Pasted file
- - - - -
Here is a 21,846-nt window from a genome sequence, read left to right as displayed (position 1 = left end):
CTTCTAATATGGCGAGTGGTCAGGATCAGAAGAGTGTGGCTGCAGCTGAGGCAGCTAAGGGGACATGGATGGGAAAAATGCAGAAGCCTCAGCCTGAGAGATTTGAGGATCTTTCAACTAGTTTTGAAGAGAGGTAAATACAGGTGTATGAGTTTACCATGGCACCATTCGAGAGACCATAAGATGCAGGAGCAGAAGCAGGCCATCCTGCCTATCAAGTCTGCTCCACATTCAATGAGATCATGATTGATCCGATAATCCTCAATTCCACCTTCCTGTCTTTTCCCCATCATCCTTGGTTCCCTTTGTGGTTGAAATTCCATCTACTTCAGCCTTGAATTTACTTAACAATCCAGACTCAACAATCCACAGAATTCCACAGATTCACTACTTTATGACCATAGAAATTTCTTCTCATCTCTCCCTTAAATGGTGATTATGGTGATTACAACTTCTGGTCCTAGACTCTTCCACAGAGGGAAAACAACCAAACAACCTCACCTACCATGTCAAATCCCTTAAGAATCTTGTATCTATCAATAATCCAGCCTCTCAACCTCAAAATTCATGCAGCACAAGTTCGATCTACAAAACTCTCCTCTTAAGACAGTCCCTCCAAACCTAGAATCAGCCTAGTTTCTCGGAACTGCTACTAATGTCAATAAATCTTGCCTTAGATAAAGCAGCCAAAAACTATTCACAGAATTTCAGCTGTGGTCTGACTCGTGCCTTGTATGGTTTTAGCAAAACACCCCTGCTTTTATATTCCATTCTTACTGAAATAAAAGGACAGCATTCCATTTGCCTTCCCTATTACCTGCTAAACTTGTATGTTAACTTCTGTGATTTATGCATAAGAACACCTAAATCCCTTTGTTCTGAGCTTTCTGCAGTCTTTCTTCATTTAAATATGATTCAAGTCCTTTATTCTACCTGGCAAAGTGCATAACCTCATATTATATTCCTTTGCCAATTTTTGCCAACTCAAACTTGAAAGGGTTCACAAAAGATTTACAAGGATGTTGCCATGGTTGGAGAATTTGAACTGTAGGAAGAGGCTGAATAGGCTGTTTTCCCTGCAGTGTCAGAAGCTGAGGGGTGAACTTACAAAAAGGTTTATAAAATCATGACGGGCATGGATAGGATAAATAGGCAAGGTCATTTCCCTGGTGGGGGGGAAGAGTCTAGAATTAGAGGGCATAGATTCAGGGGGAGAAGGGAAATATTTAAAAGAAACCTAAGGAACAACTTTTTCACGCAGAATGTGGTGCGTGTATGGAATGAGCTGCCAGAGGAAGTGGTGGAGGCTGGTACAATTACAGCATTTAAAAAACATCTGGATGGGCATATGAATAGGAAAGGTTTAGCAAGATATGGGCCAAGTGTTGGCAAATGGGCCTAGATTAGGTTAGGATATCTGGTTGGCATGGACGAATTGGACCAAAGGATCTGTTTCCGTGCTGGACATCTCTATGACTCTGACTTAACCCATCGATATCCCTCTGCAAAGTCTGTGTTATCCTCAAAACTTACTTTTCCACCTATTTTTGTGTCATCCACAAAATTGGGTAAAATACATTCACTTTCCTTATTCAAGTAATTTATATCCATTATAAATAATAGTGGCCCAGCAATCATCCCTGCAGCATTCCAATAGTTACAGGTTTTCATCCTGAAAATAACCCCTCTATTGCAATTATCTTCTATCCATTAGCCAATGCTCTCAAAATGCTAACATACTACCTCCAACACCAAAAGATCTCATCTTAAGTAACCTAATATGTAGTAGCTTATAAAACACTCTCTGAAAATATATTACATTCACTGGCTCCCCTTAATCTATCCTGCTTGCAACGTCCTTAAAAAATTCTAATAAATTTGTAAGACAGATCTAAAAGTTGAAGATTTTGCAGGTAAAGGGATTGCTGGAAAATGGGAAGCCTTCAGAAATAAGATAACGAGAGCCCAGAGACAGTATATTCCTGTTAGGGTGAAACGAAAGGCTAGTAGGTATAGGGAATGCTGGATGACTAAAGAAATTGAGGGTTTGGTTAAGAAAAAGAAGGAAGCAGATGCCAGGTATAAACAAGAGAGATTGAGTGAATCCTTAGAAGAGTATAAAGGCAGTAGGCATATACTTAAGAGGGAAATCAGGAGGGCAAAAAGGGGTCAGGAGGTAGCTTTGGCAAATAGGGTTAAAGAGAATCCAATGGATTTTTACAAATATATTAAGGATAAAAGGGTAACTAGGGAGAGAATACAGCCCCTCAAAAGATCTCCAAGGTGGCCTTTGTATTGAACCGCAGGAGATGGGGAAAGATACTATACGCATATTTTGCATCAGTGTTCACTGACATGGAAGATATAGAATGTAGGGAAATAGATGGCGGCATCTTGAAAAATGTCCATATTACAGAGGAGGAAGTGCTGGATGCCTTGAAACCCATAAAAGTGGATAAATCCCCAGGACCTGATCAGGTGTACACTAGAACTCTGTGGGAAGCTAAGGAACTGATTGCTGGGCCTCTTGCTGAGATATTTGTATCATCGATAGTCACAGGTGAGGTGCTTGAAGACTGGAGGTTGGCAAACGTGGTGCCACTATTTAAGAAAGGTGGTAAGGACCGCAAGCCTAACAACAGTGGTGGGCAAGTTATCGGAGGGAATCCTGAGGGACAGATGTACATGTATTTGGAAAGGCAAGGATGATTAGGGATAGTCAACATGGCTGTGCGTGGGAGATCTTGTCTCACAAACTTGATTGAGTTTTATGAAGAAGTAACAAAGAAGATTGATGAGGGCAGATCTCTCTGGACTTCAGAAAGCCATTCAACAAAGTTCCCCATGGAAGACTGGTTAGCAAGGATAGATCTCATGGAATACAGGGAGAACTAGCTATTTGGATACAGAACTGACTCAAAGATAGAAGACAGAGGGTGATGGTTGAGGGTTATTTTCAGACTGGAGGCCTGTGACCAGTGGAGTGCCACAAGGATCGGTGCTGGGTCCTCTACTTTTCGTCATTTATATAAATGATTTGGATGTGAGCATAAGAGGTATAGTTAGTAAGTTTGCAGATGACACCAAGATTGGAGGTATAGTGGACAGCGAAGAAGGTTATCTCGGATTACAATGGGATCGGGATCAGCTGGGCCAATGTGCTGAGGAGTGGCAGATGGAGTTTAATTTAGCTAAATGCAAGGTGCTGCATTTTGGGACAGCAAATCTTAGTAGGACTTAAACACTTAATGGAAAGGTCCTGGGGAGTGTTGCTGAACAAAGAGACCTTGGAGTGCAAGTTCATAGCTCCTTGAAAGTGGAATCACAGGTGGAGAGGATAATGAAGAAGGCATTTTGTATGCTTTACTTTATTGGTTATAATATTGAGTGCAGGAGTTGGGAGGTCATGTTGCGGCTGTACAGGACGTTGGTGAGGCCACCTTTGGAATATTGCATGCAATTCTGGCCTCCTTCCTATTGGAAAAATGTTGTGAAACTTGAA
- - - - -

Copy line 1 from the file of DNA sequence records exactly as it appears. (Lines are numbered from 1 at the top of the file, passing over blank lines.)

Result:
Here is a 21,846-nt window from a genome sequence, read left to right as displayed (position 1 = left end):